Genomic DNA was prepared from the above two clones of transfected rat-1 fibroblasts, and was digested with BolII, XmnI, SalI, or BamHI. DNA blots of the digests were probed with the AccI→3' gene-specific fragment of cDNA-M6 to demonstrate that these transfected rat-1 fibroblast cell lines contained in mouse proteoglycan genomic sequences. The mouse proteoglycan probe hybridized to a 2.7-kb fragment present in the BolII digest of mouse live DNA, and to a 7.5-kb fragment in the BolII digests of both rat liver DNA and rat-1 fibroblast DNA. The transfected fibroblasts differed from the nontransfected rat-1 fibroblasts in that they contained both the 2.7-kb and the 7.5-kb DNA fragments. Based on the relative intensity of hybridization of the gene-specific probe to the 2.7-kb fragment present in the BolII digests of equal amounts of mouse liver DNA and fibroblast DNA, the fibroblast cell lines may have incorporated 10-20 and 2-3 copies, respectively, of the mouse secretory granule proteoglycan peptide core gene into their genome.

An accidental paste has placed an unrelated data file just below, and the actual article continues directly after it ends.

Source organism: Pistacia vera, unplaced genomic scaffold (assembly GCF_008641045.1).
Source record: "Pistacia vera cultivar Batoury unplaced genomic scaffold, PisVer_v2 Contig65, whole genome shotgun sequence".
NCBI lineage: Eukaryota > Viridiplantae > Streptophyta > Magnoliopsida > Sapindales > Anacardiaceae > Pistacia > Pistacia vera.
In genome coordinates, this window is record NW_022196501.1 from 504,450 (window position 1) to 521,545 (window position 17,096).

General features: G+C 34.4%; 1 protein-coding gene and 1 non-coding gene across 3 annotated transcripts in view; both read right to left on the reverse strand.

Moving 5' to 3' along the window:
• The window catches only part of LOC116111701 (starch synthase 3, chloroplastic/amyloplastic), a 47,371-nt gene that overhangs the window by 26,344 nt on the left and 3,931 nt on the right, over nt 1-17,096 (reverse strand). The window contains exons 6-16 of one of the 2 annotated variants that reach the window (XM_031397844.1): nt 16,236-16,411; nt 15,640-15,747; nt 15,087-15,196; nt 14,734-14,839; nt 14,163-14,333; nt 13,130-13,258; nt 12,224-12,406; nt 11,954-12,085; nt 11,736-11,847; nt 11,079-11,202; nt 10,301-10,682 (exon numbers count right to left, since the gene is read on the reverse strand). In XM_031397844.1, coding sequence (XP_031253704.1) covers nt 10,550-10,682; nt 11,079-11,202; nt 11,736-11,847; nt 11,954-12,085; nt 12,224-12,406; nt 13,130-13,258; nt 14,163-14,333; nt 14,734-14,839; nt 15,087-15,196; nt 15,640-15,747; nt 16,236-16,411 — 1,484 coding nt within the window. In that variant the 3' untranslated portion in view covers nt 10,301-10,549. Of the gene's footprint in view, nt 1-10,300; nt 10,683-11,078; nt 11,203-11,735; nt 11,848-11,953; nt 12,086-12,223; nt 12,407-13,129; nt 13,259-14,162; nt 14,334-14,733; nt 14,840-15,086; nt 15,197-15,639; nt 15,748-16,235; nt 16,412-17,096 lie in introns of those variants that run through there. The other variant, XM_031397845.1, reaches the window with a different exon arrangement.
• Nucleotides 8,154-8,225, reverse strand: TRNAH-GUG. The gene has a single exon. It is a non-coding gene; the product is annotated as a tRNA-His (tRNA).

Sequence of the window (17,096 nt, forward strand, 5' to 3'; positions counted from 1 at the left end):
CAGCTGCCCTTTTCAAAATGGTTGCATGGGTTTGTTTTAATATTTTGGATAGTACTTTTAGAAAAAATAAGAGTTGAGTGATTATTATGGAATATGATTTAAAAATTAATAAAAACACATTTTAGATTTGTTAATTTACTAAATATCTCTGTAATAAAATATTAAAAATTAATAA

Transfections have been performed in Chinese hamster ovary cells with a cDNA that encodes the peptide core of the fibroblast-derived dermatan sulfate proteoglycan called decorin (Yamaguchi, Y. et al., Nature 336:244-246 (1988)) and in COS-7 cells with a cDNA that encodes the peptide core of the T-cell derived invariant chain proteoglycan that associates with Ia (Miller, J. et al., Proc. Natl. Acad. Sci. USA 85:1359-1363 (1988)), but no transfections have been reported using a genomic clone that contains an entire proteoglycan peptide core gene.

EXAMPLE 6